Large-eddy simulation of subtropical cloud-topped boundary layers: 2. Cloud response to climate change
How subtropical marine boundary layer (MBL) clouds respond to warming is investigated using large‐eddy simulations (LES) of a wide range of warmer climates, with CO_2 concentrations elevated by factors 2–16. In LES coupled to a slab ocean with interactive sea surface temperatures (SST), the surface latent heat flux (LHF) is constrained by the surface energy balance and only strengthens modestly under warming. Consequently, the MBL in warmer climates is shallower than in corresponding fixed‐SST LES, in which LHF strengthens excessively and the MBL typically deepens. The inferred shortwave (SW) cloud feedback with a closed energy balance is weakly positive for cumulus clouds. It is more strongly positive for stratocumulus clouds, with a magnitude that increases with warming. Stratocumulus clouds generally break up above 6 K to 9 K warming, or above a four to eightfold increase in CO_2 concentrations. This occurs because the MBL mixing driven by cloud‐top longwave (LW) cooling weakens as the LW opacity of the free troposphere increases. The stratocumulus breakup triggers an abrupt and large SST increase and MBL deepening, which cannot occur in fixed‐SST experiments. SW cloud radiative effects generally weaken while the lower‐tropospheric stability increases under warming—the reverse of their empirical relation in the present climate. The MBL is deeper and stratocumulus persists into warmer climates if large‐scale subsidence decreases as the climate warms. The contrasts between experiments with interactive SST and fixed SST highlight the importance of a closed surface energy balance for obtaining realizable responses of MBL clouds to warming.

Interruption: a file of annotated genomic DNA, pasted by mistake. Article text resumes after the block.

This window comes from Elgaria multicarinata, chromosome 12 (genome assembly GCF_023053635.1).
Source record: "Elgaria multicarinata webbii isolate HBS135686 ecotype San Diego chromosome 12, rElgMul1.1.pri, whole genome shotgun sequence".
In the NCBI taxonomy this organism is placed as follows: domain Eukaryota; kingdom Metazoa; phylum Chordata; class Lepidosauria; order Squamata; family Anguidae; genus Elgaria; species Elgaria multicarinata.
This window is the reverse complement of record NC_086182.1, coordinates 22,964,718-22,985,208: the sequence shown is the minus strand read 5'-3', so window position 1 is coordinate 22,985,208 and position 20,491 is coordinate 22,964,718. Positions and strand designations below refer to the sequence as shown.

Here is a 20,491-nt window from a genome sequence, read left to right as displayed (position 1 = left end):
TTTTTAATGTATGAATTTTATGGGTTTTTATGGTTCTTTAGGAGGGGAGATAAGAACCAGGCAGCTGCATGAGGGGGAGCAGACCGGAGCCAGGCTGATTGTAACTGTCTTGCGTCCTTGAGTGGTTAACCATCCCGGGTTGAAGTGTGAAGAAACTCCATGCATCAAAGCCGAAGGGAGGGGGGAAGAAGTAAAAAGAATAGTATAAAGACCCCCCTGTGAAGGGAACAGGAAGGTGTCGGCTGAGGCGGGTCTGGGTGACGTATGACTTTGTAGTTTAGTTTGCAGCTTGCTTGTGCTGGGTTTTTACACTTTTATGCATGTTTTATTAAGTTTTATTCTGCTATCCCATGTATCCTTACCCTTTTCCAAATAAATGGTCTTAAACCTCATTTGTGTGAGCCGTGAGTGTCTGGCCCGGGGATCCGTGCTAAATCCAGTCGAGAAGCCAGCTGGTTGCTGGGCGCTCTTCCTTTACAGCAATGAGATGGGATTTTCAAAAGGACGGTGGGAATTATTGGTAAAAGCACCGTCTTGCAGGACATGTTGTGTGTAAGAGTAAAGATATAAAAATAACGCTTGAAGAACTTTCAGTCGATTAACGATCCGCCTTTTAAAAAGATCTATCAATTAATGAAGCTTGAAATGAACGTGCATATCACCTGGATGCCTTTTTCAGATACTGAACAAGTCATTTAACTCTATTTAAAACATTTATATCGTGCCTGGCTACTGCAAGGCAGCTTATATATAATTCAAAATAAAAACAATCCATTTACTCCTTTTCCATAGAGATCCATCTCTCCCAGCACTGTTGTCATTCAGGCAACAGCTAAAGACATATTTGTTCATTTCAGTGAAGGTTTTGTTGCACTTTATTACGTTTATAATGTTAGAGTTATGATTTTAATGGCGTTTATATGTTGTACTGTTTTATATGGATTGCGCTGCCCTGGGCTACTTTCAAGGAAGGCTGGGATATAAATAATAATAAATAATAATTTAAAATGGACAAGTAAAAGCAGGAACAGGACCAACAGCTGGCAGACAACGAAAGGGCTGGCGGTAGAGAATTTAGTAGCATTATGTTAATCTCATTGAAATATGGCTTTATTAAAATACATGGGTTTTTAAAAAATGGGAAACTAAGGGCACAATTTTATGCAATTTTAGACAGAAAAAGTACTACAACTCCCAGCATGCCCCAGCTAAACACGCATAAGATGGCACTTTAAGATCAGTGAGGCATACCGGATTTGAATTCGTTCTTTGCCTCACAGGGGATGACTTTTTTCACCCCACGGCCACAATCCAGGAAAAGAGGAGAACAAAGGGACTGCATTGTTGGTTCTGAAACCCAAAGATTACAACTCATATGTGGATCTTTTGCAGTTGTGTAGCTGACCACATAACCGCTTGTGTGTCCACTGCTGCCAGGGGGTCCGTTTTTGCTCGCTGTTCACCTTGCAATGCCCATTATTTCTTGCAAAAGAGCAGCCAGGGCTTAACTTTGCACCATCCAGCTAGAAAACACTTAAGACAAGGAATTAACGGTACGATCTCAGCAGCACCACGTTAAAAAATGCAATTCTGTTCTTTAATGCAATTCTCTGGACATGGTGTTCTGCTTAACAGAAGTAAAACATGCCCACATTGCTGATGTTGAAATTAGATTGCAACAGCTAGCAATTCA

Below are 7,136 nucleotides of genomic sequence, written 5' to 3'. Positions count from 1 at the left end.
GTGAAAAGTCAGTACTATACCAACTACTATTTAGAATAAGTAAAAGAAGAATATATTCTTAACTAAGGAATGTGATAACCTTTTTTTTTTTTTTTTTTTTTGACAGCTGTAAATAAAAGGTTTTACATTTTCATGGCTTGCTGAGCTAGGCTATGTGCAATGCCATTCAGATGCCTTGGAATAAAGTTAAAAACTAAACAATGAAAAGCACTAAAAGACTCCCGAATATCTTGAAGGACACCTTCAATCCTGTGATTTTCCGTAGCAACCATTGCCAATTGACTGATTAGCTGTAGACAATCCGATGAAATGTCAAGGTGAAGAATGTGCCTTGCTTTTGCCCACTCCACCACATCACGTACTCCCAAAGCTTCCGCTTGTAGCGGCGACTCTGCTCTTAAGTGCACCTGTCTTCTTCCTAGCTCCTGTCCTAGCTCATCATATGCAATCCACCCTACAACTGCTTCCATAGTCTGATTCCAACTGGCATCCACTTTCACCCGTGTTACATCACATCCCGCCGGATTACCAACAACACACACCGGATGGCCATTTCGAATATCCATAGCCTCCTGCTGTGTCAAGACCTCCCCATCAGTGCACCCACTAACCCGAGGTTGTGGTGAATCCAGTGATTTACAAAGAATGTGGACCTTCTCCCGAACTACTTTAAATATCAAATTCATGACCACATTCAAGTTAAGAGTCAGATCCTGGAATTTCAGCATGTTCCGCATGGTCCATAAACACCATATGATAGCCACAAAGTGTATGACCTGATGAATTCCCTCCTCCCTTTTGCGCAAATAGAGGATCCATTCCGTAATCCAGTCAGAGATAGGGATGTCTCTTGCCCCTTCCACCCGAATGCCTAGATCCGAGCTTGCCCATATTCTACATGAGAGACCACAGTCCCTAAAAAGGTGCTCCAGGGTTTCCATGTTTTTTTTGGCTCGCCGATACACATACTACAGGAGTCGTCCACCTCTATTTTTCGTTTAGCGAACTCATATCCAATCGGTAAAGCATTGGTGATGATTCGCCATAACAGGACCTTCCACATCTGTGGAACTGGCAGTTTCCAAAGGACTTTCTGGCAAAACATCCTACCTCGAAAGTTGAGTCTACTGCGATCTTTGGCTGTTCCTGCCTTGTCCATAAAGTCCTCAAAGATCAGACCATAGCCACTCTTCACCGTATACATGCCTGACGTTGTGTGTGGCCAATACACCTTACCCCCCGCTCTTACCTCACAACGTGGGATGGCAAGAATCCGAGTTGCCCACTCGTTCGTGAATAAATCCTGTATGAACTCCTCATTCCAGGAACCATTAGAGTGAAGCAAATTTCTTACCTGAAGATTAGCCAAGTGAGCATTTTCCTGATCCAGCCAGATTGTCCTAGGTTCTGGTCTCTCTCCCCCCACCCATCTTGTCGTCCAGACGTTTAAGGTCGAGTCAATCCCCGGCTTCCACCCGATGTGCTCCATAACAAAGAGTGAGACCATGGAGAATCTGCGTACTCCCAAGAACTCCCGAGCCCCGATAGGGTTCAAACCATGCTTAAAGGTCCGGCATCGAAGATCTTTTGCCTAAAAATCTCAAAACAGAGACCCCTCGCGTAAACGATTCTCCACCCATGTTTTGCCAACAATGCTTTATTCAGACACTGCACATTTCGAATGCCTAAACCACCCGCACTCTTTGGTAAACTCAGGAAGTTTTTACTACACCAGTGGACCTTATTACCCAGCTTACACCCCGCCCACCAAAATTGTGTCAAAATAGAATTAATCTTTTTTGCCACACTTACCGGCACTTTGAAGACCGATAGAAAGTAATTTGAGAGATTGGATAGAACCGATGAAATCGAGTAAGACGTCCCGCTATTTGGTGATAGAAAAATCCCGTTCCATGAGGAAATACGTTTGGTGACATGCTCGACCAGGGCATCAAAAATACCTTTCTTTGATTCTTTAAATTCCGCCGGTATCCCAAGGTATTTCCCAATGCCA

© 2016. The Authors. This is an open access article under the terms of the Creative Commons Attribution‐NonCommercial‐NoDerivs License, which permits use and distribution in any medium, provided the original work is properly cited, the use is non‐commercial and no modifications or adaptations are made. Received 12 SEP 2016; Accepted 18 NOV 2016; Accepted article online 20 DEC 2016; Published online 20 JAN 2017. This work was supported by the U.S. National Science Foundation (grant CCF‐1048575), by Caltech's Terrestrial Hazard Observation and Reporting (THOR) Center, and by the Swiss National Science Foundation. The numerical simulations are performed on the Euler Cluster operated by the high performance computing (HPC) team at ETH Zürich. We also thank Chris Bretherton and Peter Blossey for helpful discussions about the experimental design and interpretation of results. The PyCLES code and the configurations for the idealized climate change experiments are available online at climate-dynamics.org/software.
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